With all the complexity behind the make up of a pivot chart, you may get the impression that it is difficult to create one. The reality is that it's quite a simple task.
To demonstrate how simple it is to create a pivot chart, look at the pivot table shown in Figure 7.1.
Figure 7.1. This basic pivot table shows revenue by region and allows for filtering by line of business.
This pivot table provides for a simple view of revenue by region. The Line of Business field in the page area lets you parse out revenue by line of business.
The data in this pivot table would be easier to absorb if it were represented in a pie chart. Creating a pivot chart would allow you to chart this data without losing the ability to filter out line of business.
To start this process, simply right-click anywhere in the pivot table and select PivotChart.
You have just created your first pivot chart. However, as you can see in Figure 7.2, the resulting pivot chart is not a pie chart. You will have to carry out some additional formatting to get the effect you need.
Figure 7.2. Although you have created your first pivot chart, you will now have to format your chart in order to get the effect you are looking for.
To transform this chart into a pie chart, simply right-click anywhere inside the chart and select Chart Type to display the dialog box shown in Figure 7.3.
Figure 7.3. Right-clicking on the chart and selecting Chart Type will allow you to change the type of chart your pivot data is shown through.
Out of the box, Excel's default chart type is a stacked column chart. This is why when you create a chart automatically by pressing F11 or by creating a pivot chart, your chart is generated in a stacked column. You can change this setting to any chart type you would like.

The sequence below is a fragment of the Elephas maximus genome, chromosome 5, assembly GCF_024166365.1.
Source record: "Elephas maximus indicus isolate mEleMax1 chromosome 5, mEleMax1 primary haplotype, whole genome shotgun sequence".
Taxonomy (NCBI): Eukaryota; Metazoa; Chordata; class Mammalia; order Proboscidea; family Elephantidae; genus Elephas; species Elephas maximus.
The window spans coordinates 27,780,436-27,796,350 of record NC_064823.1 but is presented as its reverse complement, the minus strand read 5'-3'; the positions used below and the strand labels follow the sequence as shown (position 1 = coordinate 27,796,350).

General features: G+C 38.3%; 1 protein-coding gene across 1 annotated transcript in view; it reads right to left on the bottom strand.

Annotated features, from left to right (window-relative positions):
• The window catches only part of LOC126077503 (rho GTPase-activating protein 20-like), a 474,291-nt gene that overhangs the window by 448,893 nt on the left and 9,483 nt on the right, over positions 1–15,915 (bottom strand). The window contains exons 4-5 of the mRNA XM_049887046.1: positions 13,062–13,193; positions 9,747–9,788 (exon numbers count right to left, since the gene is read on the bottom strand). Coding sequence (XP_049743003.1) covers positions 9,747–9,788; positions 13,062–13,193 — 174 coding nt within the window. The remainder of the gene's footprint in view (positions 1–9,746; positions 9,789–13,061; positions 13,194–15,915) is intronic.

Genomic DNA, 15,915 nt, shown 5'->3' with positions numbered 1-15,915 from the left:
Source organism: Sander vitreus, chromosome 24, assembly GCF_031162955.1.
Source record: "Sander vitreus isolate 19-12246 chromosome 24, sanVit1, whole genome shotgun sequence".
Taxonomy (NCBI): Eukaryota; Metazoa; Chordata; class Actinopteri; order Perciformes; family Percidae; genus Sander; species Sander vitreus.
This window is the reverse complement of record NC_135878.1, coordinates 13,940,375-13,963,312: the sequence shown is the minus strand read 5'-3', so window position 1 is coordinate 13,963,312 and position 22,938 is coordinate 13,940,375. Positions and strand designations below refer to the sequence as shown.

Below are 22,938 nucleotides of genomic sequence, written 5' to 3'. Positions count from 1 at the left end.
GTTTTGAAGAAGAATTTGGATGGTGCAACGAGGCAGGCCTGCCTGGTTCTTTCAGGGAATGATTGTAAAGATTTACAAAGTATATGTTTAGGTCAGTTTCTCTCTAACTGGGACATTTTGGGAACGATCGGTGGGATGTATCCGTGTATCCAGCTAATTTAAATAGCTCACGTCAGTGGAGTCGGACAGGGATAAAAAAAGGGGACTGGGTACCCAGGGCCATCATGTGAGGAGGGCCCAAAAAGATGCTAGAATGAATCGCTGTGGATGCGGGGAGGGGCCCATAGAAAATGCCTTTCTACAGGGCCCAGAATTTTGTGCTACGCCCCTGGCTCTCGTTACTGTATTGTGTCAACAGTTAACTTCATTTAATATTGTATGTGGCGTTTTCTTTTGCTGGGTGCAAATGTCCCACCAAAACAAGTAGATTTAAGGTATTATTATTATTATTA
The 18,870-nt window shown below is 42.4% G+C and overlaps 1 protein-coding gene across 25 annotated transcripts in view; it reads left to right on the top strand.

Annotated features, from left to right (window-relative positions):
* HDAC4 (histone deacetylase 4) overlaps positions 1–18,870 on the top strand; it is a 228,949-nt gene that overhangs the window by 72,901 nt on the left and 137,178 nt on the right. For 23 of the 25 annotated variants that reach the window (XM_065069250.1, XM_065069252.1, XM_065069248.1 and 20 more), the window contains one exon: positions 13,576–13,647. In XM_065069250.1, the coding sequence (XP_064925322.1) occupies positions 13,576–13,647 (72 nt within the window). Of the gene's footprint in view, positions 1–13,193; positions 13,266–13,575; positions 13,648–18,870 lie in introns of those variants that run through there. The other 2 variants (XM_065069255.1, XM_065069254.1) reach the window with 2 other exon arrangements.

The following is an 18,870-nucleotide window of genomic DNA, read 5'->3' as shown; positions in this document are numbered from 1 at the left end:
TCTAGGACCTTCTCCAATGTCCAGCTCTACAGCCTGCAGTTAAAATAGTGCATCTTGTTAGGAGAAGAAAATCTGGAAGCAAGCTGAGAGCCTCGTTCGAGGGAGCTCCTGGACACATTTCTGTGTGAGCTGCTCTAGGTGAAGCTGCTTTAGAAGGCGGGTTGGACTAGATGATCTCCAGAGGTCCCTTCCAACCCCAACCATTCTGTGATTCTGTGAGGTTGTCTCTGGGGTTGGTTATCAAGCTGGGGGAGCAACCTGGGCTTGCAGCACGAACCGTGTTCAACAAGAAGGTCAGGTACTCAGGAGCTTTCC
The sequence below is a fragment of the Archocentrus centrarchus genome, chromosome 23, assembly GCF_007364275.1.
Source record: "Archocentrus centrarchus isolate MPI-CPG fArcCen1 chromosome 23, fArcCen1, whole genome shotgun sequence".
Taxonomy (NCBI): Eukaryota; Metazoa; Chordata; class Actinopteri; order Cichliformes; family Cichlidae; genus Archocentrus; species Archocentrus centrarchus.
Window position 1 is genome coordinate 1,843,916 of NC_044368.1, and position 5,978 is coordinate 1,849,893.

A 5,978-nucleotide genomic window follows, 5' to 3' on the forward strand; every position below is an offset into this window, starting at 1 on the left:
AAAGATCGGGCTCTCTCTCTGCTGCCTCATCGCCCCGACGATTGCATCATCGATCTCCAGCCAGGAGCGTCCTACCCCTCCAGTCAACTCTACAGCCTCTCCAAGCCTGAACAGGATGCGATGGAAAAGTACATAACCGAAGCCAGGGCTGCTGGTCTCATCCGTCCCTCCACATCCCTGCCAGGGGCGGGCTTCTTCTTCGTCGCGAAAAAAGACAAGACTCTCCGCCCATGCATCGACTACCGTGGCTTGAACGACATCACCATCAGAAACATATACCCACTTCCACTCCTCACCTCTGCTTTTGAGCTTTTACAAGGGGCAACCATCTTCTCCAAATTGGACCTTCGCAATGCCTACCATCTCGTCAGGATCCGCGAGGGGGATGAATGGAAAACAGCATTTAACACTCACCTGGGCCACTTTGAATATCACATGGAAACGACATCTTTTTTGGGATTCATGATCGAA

In the example in Figure 7.3, if you wanted to set a pie chart as your default chart type, simply click the Set as Default Chart button you see on the lower-left corner of the dialog box. After your new default is set, all subsequent pivot charts you create will be created as a pie chart.
As shown in Figure 7.4, you now have an interactive pie chart that allows you not only to see revenue by region, but to filter on line of business as well.
Figure 7.4. Your final pie chart allows you to filter on line of business and to refresh your data, just as you would in your pivot table.
As you wrap up the walkthrough in the preceding sidebar, don't lose sight of the real power behind pivot charts. Pivot charts use the same pivot cache and pivot layout as their corresponding pivot table.
This means that if you add a new line of business to the pivot table shown earlier in Figure 7.1, your newly created pie chart will automatically capture it. If you add or remove data from your data source and refresh your pivot table, your pie chart will show the same data that your pivot table shows. This, in effect, eliminates the need to manage two sets of dataone that feeds your pivot table and one that feeds your pivot chart. As you can imagine, this fundamental functionality can save you headaches galore when trying to transform your data into visual reports.